Living a Coherent Life

A Coherent LifeIf you’d rather listen than read, click the link:

Living a  Coherent Life

For Fred, the toughest part of losing his job was that he had also lost a part of his self definition.  Who was he today?  What was his role in his family?  How would he fill each day after checking online for jobs, sending out resumes and making calls to acquaintances who might know of something?  But those questions just scratched the surface …

Over the years, working at the same company, his salary had ratcheted up gently.  And the little perks made life pretty darn comfortable.  He and Margie didn’t deny themselves much.  The years had lulled them into a false sense of security:  they never thought about whether the gravy train would ever end.

Margie had a part-time job, but mostly just to keep busy since the kids were grown and out of the house.  Now, after 11 months with no income other than her earnings, there is no way to avoid the truth.  The 401k’s are drawing down rapidly and their savings are vanishing even faster.  The value of their new house has tumbled so there is no equity to draw on; in fact, they are upside down on their mortgage.

Seven months passed before they even admitted to each other that their original lifestyle was no longer affordable.  No matter how much they tightened their belts, Margie’s income barely put a dent in the monthly bills.  But they had savings …

By then, Fred and Margie had run out of excuses of why they couldn’t keep up with the dinners and regular weekend trips with their friends.  Fred had hoped he’d find something before they could no longer hide that they were almost broke.

One morning recently, Fred woke up with a nasty, empty feeling in his chest.  He realized that he had been living a lie.  And that lie was pulling him further and further from his original role in his adult life:  as the person responsible for keeping his loved ones safe and away from harm.

As he dug down to find the values that had been driving him for years, at first he had a hard time defining them.  And then he felt no pride in what he found.

He had been living an incoherent life.  A life out of balance with his original beliefs and values.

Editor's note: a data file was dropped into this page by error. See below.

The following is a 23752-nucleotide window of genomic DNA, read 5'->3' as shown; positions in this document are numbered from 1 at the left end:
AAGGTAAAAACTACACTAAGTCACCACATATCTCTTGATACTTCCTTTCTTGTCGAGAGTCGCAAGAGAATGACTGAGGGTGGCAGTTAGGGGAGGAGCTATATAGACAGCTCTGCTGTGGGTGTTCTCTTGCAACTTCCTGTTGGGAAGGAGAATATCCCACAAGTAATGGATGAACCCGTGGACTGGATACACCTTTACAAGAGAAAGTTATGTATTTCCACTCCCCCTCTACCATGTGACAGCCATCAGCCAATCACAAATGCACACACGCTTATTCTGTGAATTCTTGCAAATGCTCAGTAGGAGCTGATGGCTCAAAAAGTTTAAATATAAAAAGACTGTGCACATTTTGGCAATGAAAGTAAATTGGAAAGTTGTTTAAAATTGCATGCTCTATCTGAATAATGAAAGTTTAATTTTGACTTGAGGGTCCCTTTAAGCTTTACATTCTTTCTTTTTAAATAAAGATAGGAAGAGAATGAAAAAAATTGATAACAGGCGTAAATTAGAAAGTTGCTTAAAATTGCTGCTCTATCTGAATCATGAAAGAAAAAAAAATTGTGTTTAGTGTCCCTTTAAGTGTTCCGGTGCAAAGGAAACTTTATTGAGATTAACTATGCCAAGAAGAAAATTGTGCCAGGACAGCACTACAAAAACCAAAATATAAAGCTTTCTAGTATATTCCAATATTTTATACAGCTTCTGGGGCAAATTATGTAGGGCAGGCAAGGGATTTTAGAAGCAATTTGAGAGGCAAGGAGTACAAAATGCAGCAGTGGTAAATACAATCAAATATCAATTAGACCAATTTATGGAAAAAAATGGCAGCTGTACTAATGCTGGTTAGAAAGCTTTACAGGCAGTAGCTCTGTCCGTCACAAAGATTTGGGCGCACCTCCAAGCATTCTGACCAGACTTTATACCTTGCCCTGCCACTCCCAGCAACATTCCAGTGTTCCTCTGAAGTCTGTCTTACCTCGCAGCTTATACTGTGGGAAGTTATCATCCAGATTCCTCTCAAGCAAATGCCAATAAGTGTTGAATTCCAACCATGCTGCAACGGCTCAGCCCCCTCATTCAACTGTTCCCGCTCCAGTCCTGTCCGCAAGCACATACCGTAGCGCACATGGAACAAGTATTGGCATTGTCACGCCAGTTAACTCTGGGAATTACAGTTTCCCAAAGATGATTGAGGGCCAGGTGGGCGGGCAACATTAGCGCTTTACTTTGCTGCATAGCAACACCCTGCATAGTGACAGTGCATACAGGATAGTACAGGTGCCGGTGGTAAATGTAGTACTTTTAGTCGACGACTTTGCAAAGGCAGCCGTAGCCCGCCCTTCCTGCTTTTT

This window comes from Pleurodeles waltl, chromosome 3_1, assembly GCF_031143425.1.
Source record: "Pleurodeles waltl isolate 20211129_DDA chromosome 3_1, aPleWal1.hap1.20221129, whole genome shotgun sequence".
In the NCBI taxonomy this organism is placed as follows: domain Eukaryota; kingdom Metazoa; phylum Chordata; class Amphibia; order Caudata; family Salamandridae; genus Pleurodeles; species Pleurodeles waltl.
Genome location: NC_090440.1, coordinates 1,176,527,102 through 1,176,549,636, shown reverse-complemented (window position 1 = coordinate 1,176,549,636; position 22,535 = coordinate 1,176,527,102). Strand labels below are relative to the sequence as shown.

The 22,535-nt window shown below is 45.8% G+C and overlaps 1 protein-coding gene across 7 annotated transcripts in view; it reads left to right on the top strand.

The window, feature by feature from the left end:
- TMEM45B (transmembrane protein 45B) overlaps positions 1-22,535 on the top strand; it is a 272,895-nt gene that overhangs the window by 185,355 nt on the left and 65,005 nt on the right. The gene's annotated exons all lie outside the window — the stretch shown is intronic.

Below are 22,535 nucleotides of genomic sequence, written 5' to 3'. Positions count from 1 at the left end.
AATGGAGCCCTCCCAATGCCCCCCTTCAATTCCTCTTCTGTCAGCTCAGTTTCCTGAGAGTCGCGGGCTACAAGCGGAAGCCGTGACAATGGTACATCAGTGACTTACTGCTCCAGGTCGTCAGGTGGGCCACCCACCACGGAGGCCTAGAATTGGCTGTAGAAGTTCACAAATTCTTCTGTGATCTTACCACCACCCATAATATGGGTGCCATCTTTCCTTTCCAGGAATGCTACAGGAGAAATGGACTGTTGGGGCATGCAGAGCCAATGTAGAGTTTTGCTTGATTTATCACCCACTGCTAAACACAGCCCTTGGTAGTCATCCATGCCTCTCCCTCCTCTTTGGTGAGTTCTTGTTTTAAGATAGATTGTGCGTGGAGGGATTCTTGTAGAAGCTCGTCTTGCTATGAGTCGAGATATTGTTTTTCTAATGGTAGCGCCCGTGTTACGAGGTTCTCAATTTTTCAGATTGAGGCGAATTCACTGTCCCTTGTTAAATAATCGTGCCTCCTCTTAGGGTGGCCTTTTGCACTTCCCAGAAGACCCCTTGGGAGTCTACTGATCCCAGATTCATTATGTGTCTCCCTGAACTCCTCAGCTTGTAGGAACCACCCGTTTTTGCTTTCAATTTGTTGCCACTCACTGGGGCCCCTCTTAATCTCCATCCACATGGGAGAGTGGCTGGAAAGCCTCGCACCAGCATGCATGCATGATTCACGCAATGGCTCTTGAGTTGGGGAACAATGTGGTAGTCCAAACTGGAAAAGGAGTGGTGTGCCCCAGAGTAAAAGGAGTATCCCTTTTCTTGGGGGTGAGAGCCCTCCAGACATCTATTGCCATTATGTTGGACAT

An Incoherent Life

After 2008, the economic turmoil and slowdown resulted in lost jobs, shuttered industries, upside-down mortgages, foreclosed houses, anemic portfolios and decimated retirement accounts.

At first there was a feeling of “community,” as the repercussions spread throughout a large part of the population.  (Remember, misery loves company.)  Some people were impacted quickly, others gradually.

Today, some have rebounded.  Some have redesigned their lives to reflect their reality.  Others are still trying to touch bottom with their tip-toes.

And still others are trying to figure out why their lives feel so out of balance.

Those are the ones for whom the band-aid has been ripped off of the make-believe lives they were leading … and who haven’t been willing to revisit what’s important and what’s not.  They’re probably still living the lie Fred was.

A Coherent Life

The greatest lesson to be learned from the events of the past five years is that no one is immune from having “life” shake things up.

The question is how fast and how effectively we can tear away what we had perceived as reality and get back to our real values and beliefs.  And how fast we can get our lives in alignment with those values … leaving behind false pride, self-recrimination and judgment.

The journey back to reality has marked many people permanently.  Many have chosen to maintain a simpler life … a less material life … a more purposeful life … even if finances no longer require it.  These are the people who have come out the richest of all, the most free of all:  those who are truly living their life choices.

What about you?  Have any life reversals led you to revisit your priorities?  Are you living your deepest values?  Are you living a coherent life?

Let us know in the Comments section below what the phrase “A Coherent Life” means to you.